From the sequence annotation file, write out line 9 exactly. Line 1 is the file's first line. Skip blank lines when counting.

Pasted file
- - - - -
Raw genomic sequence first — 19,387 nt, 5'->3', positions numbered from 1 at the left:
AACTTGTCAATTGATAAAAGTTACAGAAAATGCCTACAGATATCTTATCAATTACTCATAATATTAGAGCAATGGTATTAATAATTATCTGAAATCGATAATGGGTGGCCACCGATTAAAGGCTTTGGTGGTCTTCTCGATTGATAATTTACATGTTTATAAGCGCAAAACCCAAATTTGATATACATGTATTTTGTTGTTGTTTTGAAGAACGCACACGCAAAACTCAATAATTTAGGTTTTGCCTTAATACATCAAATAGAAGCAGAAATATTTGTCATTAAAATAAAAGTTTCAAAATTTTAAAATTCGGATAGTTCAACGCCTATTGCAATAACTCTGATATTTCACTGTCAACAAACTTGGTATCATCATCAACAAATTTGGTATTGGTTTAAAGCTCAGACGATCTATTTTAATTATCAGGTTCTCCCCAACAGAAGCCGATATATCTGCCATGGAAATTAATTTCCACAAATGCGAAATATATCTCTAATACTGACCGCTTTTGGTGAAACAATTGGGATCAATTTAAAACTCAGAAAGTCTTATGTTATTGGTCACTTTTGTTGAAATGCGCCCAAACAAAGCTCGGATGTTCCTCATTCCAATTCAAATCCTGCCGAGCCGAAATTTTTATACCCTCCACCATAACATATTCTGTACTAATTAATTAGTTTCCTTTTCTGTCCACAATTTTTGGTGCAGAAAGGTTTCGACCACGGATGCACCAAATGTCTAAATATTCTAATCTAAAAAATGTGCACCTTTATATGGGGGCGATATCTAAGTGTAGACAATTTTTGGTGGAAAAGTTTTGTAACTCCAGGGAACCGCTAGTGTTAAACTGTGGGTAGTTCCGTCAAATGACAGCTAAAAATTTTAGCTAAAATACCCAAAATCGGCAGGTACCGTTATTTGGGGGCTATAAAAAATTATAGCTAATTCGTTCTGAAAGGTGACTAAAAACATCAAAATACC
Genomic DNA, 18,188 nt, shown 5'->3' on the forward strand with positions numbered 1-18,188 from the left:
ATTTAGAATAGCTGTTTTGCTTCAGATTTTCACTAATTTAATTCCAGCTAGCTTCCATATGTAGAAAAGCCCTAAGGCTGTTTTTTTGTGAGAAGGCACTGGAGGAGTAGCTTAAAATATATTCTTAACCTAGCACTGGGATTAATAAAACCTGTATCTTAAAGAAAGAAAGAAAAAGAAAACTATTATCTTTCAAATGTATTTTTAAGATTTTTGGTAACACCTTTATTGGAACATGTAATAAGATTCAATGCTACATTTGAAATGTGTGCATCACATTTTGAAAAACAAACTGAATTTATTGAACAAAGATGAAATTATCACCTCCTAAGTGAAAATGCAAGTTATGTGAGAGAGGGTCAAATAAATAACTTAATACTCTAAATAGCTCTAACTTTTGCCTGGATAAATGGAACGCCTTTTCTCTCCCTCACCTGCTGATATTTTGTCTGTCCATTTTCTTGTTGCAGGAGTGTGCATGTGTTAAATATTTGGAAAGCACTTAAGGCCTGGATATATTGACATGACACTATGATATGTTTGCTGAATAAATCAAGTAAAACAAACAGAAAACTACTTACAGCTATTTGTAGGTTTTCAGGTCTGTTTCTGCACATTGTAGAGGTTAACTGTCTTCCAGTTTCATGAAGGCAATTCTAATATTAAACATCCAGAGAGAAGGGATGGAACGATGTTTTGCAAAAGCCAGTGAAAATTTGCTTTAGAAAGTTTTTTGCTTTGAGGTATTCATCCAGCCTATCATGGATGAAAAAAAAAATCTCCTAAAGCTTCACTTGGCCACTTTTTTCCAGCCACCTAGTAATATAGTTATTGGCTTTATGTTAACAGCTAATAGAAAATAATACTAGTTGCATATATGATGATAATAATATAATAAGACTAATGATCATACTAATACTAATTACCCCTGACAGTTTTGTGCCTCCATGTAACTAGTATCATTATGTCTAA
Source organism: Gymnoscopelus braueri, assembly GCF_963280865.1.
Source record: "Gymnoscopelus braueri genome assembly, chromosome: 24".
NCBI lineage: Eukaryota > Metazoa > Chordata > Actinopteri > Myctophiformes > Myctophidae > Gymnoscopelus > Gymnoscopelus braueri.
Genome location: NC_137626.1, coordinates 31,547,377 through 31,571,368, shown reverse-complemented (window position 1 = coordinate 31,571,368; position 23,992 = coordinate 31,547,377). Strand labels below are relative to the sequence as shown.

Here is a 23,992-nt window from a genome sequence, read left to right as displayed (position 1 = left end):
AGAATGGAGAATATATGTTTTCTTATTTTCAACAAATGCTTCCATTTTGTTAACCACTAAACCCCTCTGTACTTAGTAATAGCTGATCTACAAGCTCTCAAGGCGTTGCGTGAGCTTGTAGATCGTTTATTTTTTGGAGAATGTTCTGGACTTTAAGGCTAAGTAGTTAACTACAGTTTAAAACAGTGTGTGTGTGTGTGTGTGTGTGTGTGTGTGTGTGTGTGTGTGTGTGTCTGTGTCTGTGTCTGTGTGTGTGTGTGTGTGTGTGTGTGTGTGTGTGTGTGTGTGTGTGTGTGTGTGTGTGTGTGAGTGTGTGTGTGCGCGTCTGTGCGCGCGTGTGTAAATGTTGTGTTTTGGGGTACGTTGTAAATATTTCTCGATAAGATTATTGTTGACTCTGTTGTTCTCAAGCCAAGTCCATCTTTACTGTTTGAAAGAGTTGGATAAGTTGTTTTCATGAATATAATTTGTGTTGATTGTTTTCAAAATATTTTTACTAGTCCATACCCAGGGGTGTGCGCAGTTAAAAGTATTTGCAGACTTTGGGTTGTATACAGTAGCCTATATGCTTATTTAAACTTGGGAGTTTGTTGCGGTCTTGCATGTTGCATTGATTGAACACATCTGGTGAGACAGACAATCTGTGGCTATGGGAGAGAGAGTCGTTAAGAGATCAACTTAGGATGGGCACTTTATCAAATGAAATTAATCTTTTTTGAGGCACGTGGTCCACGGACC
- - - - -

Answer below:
Here is a 23,992-nt window from a genome sequence, read left to right as displayed (position 1 = left end):